Warhol's Working Class: Pop Art And Egalitarianism by Anthony E. GrudinWarhol's Working Class: Pop Art And Egalitarianism by Anthony E. Grudin

Warhol's Working Class: Pop Art And Egalitarianism

byAnthony E. Grudin

Hardcover | October 20, 2017

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This book explores Andy Warhol’s creative engagement with social class. During the 1960s, as neoliberalism perpetuated the idea that fixed classes were a mirage and status an individual achievement, Warhol’s work appropriated images, techniques, and technologies that have long been described as generically “American” or “middle class.” Drawing on archival and theoretical research into Warhol’s contemporary cultural milieu, Grudin demonstrates that these features of Warhol’s work were in fact closely associated with the American working class. The emergent technologies Warhol conspicuously employed to make his work—home projectors, tape recorders, film and still cameras—were advertised directly to the working class as new opportunities for cultural participation. What’s more, some of Warhol’s most iconic subjects—Campbell’s soup, Brillo pads, Coca-Cola—were similarly targeted, since working-class Americans, under threat from a variety of directions, were thought to desire the security and confidence offered by national brands.
 
Having propelled himself from an impoverished childhood in Pittsburgh to the heights of Madison Avenue, Warhol knew both sides of this equation: the intense appeal that popular culture held for working-class audiences and the ways in which the advertising industry hoped to harness this appeal in the face of growing middle-class skepticism regarding manipulative marketing. Warhol was fascinated by these promises of egalitarian individualism and mobility, which could be profound and deceptive, generative and paralyzing, charged with strange forms of desire. By tracing its intersections with various forms of popular culture, including film, music, and television, Grudin shows us how Warhol’s work disseminated these promises, while also providing a record of their intricate tensions and transformations.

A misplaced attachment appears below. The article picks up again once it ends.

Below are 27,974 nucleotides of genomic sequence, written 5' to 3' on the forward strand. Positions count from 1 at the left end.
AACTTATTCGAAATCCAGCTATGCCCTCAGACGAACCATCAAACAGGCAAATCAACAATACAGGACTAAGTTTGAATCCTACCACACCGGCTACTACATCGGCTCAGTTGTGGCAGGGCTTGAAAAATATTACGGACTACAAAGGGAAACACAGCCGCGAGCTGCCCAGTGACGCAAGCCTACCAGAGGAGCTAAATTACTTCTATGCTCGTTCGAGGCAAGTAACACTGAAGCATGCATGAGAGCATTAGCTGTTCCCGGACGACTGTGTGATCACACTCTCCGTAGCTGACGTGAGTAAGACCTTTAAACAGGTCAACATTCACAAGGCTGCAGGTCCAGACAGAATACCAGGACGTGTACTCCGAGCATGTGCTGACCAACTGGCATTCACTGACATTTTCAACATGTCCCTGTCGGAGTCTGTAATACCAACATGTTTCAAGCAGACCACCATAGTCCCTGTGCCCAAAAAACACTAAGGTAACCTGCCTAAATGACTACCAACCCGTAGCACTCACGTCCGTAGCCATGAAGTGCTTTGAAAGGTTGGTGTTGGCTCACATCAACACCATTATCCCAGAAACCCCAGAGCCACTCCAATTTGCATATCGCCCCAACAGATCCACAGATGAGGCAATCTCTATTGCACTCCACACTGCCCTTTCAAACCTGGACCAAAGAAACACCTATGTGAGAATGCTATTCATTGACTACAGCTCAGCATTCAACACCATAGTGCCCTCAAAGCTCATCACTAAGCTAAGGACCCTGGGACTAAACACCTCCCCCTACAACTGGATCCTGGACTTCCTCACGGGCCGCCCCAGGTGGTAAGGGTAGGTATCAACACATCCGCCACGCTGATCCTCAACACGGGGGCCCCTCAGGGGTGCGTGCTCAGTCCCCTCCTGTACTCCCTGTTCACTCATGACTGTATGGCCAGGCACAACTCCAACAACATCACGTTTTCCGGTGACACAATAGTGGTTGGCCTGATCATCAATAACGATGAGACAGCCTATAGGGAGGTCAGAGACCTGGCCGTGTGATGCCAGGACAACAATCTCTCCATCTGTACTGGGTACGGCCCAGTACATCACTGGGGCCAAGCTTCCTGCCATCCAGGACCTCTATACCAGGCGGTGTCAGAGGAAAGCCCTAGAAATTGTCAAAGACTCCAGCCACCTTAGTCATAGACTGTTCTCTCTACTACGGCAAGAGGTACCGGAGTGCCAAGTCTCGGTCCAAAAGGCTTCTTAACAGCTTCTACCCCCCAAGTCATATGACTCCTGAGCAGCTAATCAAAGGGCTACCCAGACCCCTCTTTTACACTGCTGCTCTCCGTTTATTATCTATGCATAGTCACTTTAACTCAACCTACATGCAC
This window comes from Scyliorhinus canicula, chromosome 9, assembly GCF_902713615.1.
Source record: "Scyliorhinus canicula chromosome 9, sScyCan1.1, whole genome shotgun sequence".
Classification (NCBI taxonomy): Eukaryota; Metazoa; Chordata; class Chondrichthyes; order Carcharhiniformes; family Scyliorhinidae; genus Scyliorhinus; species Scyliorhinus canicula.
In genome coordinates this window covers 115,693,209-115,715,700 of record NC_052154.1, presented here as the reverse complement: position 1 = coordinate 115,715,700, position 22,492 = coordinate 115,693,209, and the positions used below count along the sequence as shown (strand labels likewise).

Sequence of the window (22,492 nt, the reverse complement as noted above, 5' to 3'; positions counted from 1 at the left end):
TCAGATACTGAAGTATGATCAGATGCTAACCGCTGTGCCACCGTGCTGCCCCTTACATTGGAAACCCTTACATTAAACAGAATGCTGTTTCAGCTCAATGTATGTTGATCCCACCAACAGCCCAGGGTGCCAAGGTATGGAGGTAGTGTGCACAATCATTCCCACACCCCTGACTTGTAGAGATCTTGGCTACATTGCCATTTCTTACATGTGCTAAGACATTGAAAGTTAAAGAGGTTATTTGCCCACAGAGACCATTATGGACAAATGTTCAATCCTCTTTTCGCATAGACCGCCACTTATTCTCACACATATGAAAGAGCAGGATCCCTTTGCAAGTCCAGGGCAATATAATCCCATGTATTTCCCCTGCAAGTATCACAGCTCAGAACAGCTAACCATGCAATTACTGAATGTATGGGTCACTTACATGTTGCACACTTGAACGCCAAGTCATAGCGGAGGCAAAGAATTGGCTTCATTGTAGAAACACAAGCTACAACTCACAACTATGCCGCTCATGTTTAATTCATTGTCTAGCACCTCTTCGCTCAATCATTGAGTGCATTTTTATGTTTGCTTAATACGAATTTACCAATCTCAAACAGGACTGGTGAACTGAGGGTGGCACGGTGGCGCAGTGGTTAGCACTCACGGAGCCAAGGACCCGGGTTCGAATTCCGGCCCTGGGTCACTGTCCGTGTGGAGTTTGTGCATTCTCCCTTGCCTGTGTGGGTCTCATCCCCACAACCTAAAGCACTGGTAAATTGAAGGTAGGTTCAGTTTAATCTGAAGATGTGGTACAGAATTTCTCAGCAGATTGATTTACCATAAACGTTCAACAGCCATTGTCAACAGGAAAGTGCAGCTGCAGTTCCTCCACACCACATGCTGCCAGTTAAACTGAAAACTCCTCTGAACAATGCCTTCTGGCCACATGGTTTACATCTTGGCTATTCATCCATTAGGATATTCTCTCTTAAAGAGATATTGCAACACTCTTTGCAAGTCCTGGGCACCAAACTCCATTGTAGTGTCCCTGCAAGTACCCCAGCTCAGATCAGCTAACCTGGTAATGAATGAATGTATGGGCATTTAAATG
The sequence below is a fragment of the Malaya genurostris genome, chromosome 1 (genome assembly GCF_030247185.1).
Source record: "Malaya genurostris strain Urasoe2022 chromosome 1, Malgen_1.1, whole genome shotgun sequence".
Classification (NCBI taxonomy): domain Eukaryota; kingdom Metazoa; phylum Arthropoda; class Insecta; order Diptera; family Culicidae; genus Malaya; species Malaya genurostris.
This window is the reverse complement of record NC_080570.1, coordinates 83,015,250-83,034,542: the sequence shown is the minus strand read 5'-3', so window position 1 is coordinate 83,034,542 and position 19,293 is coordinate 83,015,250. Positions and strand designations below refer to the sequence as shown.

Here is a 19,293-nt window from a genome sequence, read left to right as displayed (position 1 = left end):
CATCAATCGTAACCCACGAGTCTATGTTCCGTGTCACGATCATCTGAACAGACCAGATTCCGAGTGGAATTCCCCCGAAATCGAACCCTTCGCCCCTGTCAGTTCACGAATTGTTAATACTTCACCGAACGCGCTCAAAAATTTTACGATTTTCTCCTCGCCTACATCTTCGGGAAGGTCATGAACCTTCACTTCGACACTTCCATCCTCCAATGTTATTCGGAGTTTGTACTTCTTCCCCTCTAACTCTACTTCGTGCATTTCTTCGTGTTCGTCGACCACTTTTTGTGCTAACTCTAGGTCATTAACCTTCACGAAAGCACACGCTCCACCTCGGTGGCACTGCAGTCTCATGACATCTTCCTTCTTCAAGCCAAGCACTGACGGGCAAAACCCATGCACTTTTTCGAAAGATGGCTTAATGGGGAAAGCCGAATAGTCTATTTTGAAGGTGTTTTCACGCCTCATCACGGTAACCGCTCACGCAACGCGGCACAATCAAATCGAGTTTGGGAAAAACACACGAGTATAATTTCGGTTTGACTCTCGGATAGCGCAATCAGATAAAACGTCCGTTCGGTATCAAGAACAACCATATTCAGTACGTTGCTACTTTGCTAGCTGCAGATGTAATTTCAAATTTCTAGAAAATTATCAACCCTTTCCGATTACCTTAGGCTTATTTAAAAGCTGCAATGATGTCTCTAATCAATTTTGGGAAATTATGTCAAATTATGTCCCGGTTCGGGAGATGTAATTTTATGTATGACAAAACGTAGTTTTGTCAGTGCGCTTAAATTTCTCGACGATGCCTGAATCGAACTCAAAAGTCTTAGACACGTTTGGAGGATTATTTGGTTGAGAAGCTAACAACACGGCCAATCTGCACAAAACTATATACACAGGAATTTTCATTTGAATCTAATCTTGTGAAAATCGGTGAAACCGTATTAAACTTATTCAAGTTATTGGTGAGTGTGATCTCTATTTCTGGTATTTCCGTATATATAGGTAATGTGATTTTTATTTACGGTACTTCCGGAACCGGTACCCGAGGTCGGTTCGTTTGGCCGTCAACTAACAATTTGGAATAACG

Anthony E. Grudin is associate professor of art history at the University of Vermont.  
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Title:Warhol's Working Class: Pop Art And EgalitarianismFormat:HardcoverDimensions:202 pages, 10 × 7 × 0.9 inPublished:October 20, 2017Publisher:University of Chicago PressLanguage:English

The following ISBNs are associated with this title:

ISBN - 10:022634777X

ISBN - 13:9780226347776

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Reviews

Table of Contents

Acknowledgments

Introduction: Warhol and Class
1          Varieties of Pop
2          Warhol’s Participatory Culture
3          Warhol’s Brand Images
4          Warhol, Modernism, Egalitarianism
Conclusion: Warhol’s Neoliberalism

Notes
Index

Editorial Reviews

“Andy Warhol remains one of the most important artists of the twentieth century, and Anthony Grudin has brilliantly identified one more reason this is so. His cans and bottles, celebrities and disasters record the power and consequences of class performances, stylistics, and affects—especially those of the working class. What’s more, Warhol’s Working Class arrives at a critical moment when neoliberalism’s deceptive promises of individualism, brand-based mobility, and self-determination have come under new scrutiny. In clear and compelling prose, Grudin illuminates how Warhol, too, participates in this important conversation.”